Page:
August 07, 2002

WORTHY OF NOTE There's something


There's something very wrong going on here. The attitudes the administration brought to handling criminals and alien detainees are seeping into the way it treats other branches of the government, even if it is now only slightly and at the margins. It's not simply that the administration is indifferent to civil liberties, there is a contempt for constitutional propriety. They seem to believe that 9/11 frees them from any concern with precedent or discretion.

--Josh Marshall, in a piece on why the FBI was demanding their Congressional overseers take polygraphs

Posted by BruceR at 11:47 AM



The usually reliable analyst William Arkin looks at the recent major Pentagon wargames and concludes that "Country X" is really Iraq... reinforcing conclusions, if there was any doubt, that the American military is actively planning for an invasion. Only one problem... the diagram Arkin prints, apparently lifted from some Pentagon document and the only direct evidence he has... is actually a map of Iran. Must be one of those crazy "rope-a-dope" things...

Posted by BruceR at 11:28 AM



Like Steven Chapman, I too have about had it with the United Nations. It is an organization desperately in need of reinvention or supersession... you just have to go see the tired old, slowly disintegrating headquarters in New York to see there is no real energy in the higher echelon, and what moral suasion it once had has largely been subverted by the tyrants and the thugs. Case in point today is a National Post story by Steven Edwards about the UN's criticism yesterday of Canada for its record of racism. Whatever.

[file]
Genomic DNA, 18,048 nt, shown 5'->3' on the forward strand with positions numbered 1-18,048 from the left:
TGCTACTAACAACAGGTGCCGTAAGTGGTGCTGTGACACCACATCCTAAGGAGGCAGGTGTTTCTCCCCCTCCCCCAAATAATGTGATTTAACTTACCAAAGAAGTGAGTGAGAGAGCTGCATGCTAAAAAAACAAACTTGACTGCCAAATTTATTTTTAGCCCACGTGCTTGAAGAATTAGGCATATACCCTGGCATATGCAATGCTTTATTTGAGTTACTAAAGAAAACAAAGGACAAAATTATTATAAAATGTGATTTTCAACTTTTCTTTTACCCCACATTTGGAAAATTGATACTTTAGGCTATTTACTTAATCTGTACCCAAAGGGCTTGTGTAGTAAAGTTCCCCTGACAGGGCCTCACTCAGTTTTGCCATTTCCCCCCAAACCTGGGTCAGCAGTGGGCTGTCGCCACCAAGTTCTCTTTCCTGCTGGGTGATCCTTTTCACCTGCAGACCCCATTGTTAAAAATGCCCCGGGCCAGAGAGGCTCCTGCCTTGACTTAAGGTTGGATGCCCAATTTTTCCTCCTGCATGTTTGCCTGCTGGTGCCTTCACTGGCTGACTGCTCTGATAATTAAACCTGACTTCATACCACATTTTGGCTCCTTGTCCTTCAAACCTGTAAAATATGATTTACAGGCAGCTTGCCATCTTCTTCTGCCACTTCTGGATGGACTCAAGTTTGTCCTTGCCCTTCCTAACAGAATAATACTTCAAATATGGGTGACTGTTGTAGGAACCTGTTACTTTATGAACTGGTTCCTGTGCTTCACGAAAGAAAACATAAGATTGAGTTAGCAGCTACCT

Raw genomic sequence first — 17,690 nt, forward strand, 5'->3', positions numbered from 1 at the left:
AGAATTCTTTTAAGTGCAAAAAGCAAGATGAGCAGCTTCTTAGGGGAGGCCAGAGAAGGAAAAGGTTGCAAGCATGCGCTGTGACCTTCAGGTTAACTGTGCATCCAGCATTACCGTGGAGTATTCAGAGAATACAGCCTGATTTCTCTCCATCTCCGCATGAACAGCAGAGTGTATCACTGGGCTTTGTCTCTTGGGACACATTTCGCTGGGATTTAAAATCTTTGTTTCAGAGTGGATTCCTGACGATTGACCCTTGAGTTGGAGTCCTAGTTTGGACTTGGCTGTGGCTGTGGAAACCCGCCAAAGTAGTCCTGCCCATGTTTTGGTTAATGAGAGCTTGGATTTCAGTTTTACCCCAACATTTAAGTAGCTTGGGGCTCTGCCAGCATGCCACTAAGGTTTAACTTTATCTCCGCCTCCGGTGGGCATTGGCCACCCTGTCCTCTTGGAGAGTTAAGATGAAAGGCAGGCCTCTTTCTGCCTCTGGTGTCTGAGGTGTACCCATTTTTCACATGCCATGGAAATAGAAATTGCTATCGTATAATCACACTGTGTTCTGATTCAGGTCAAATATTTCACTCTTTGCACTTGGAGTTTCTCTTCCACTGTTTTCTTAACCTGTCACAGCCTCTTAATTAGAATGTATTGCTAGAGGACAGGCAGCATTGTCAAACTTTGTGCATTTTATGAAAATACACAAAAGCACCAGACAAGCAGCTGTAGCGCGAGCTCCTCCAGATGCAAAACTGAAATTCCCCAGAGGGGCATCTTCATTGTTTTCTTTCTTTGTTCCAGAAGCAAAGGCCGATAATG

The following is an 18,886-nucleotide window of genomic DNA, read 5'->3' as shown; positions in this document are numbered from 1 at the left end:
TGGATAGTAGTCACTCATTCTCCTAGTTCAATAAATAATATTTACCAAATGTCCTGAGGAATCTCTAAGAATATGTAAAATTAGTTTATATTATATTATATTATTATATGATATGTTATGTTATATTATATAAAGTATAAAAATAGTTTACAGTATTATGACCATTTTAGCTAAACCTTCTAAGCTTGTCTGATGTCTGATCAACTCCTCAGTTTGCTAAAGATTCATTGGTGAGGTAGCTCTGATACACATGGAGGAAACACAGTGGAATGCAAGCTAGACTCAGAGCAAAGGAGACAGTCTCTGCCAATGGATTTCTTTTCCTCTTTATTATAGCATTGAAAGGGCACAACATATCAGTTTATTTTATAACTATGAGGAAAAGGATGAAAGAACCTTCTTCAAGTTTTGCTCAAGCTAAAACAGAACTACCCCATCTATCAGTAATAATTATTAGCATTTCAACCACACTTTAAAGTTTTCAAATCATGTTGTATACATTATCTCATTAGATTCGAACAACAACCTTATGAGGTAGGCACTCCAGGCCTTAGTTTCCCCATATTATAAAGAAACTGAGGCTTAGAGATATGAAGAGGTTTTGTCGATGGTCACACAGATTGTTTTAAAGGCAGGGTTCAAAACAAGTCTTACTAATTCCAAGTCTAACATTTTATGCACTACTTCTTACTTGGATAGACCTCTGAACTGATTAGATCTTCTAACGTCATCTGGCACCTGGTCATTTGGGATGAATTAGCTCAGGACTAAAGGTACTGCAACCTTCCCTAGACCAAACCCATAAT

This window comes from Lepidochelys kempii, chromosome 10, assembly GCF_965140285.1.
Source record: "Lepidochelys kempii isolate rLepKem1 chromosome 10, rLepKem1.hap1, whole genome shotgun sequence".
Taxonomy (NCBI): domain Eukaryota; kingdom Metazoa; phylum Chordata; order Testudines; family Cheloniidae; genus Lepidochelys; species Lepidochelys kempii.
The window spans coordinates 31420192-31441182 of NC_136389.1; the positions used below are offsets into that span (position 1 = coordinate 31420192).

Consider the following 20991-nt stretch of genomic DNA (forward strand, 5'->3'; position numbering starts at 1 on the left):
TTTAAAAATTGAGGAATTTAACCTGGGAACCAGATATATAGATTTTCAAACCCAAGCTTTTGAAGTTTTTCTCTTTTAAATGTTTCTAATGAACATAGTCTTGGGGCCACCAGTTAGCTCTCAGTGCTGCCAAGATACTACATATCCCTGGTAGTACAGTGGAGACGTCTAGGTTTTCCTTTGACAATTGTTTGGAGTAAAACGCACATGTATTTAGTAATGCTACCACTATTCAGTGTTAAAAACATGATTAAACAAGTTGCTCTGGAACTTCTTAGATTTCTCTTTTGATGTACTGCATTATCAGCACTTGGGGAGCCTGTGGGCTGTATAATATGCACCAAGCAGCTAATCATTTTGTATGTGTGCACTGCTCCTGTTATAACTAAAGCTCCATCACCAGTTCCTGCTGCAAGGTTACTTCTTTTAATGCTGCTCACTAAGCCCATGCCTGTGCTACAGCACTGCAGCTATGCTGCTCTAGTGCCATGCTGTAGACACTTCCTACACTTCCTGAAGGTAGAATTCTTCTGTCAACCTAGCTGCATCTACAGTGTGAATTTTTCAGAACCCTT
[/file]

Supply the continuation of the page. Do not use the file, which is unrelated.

Personally, I think the whole thing should be torn down and replaced by a United Democratic Nations organization (combining NATO, ASEAN, and anyone else who meets the fairly strict membership requirements).

Meanwhile, Jim Henley is fighting the good fight as far as offering a good argument against war with Iraq. Like Chapman and Henley, I'm in the "war if necessary but not necessarily war" camp... I do believe on the balance an American offensive in Iraq would improve things in the Middle East in the short-term, although I suspect, as in Afghanistan currently, the Bush government would ultimately bungle the reconstruction, leading to an ultimate loss of those gains. It would be, in and of itself, a good thing though, to see Mr. Hussein off.

My problem is more with the Bush Doctrine itself, which I believe I recognized as problematic from the beginning. Narrowly construed, it would be sound policy... adding "those who harbour [terrorists]" to the list of actions by states that deserve military retaliation, equivalent to invading one's neighbour really, would have been a signal improvement in international discourse. But advocates of war are now taking a much broader view of Bush's words, that the U.S. reserves the right to take ANY action that they believe in the long run will forestall terrorist attacks... an interpretation so broad as to be impossible for other nations to either follow or comply with. Iraq has scrupulously avoided having or harbouring terrorists... it is playing by the rules in the narrow interpretation. So the pro-war camp must go broader, and declare Husseinite Iraq an ipso facto threat to the U.S... a case that is very difficult to make without drawing on intangible suspicions and hunches of what the Iraqis might do, as they've done nothing outrageous recently. Certainly the Iraqis have laughed in the face of the UN and its arms inspectors, but the U.S. would never do something solely to bolster that institution's credibility, or accept the resulting UN meddling that would follow.

What the Bush doctrine rejects is the notion of casus belli... that a civilized state requires a good reason to go to war on another country in advance. For the last 50 years, U.S. policy has been that it's right to go to war for one of three specific reasons: